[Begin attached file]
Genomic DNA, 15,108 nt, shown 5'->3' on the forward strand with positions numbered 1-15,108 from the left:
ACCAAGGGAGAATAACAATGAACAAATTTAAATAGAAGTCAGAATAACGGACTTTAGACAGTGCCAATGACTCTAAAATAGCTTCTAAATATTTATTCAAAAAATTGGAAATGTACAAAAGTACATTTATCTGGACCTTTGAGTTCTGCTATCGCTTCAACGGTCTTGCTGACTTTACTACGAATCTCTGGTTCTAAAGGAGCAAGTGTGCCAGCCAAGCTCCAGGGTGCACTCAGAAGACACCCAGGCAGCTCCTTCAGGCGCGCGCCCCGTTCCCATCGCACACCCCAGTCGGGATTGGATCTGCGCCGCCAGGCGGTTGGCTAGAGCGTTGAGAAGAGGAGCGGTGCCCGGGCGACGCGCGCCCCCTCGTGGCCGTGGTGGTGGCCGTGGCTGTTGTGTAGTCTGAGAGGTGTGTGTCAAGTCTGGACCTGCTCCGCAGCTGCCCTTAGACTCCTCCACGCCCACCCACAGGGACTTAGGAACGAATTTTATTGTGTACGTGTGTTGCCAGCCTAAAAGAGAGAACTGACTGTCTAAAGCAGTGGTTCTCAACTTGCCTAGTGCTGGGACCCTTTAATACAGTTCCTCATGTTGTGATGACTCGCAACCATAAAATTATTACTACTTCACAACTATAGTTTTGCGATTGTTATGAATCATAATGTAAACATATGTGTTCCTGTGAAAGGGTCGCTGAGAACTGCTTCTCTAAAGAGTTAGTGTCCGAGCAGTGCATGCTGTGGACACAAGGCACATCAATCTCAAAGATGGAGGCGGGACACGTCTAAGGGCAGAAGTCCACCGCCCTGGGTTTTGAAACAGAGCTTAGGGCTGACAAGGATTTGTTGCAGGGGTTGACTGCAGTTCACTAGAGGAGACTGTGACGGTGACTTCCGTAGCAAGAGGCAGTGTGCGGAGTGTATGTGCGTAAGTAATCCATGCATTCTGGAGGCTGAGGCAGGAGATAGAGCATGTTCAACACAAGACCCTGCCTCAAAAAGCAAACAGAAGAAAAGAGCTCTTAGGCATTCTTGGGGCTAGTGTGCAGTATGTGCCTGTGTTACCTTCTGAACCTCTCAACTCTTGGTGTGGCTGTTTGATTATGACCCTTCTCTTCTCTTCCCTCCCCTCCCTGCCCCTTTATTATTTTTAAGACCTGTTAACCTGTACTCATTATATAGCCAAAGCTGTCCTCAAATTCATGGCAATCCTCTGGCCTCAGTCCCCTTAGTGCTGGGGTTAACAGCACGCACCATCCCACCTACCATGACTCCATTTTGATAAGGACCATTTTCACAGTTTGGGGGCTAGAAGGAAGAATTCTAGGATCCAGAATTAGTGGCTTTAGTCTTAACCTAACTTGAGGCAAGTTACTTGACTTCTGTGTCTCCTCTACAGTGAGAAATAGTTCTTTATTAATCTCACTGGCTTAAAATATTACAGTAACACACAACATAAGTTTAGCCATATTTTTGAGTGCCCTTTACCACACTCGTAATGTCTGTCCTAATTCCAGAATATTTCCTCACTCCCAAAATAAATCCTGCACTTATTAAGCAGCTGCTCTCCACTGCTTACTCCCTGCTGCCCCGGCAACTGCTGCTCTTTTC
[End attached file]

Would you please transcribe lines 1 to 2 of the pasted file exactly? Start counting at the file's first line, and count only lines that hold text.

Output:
Genomic DNA, 15,108 nt, shown 5'->3' on the forward strand with positions numbered 1-15,108 from the left:
ACCAAGGGAGAATAACAATGAACAAATTTAAATAGAAGTCAGAATAACGGACTTTAGACAGTGCCAATGACTCTAAAATAGCTTCTAAATATTTATTCAAAAAATTGGAAATGTACAAAAGTACATTTATCTGGACCTTTGAGTTCTGCTATCGCTTCAACGGTCTTGCTGACTTTACTACGAATCTCTGGTTCTAAAGGAGCAAGTGTGCCAGCCAAGCTCCAGGGTGCACTCAGAAGACACCCAGGCAGCTCCTTCAGGCGCGCGCCCCGTTCCCATCGCACACCCCAGTCGGGATTGGATCTGCGCCGCCAGGCGGTTGGCTAGAGCGTTGAGAAGAGGAGCGGTGCCCGGGCGACGCGCGCCCCCTCGTGGCCGTGGTGGTGGCCGTGGCTGTTGTGTAGTCTGAGAGGTGTGTGTCAAGTCTGGACCTGCTCCGCAGCTGCCCTTAGACTCCTCCACGCCCACCCACAGGGACTTAGGAACGAATTTTATTGTGTACGTGTGTTGCCAGCCTAAAAGAGAGAACTGACTGTCTAAAGCAGTGGTTCTCAACTTGCCTAGTGCTGGGACCCTTTAATACAGTTCCTCATGTTGTGATGACTCGCAACCATAAAATTATTACTACTTCACAACTATAGTTTTGCGATTGTTATGAATCATAATGTAAACATATGTGTTCCTGTGAAAGGGTCGCTGAGAACTGCTTCTCTAAAGAGTTAGTGTCCGAGCAGTGCATGCTGTGGACACAAGGCACATCAATCTCAAAGATGGAGGCGGGACACGTCTAAGGGCAGAAGTCCACCGCCCTGGGTTTTGAAACAGAGCTTAGGGCTGACAAGGATTTGTTGCAGGGGTTGACTGCAGTTCACTAGAGGAGACTGTGACGGTGACTTCCGTAGCAAGAGGCAGTGTGCGGAGTGTATGTGCGTAAGTAATCCATGCATTCTGGAGGCTGAGGCAGGAGATAGAGCATGTTCAACACAAGACCCTGCCTCAAAAAGCAAACAGAAGAAAAGAGCTCTTAGGCATTCTTGGGGCTAGTGTGCAGTATGTGCCTGTGTTACCTTCTGAACCTCTCAACTCTTGGTGTGGCTGTTTGATTATGACCCTTCTCTTCTCTTCCCTCCCCTCCCTGCCCCTTTATTATTTTTAAGACCTGTTAACCTGTACTCATTATATAGCCAAAGCTGTCCTCAAATTCATGGCAATCCTCTGGCCTCAGTCCCCTTAGTGCTGGGGTTAACAGCACGCACCATCCCACCTACCATGACTCCATTTTGATAAGGACCATTTTCACAGTTTGGGGGCTAGAAGGAAGAATTCTAGGATCCAGAATTAGTGGCTTTAGTCTTAACCTAACTTGAGGCAAGTTACTTGACTTCTGTGTCTCCTCTACAGTGAGAAATAGTTCTTTATTAATCTCACTGGCTTAAAATATTACAGTAACACACAACATAAGTTTAGCCATATTTTTGAGTGCCCTTTACCACACTCGTAATGTCTGTCCTAATTCCAGAATATTTCCTCACTCCCAAAATAAATCCTGCACTTATTAAGCAGCTGCTCTCCACTGCTTACTCCCTGCTGCCCCGGCAACTGCTGCTCTTTTC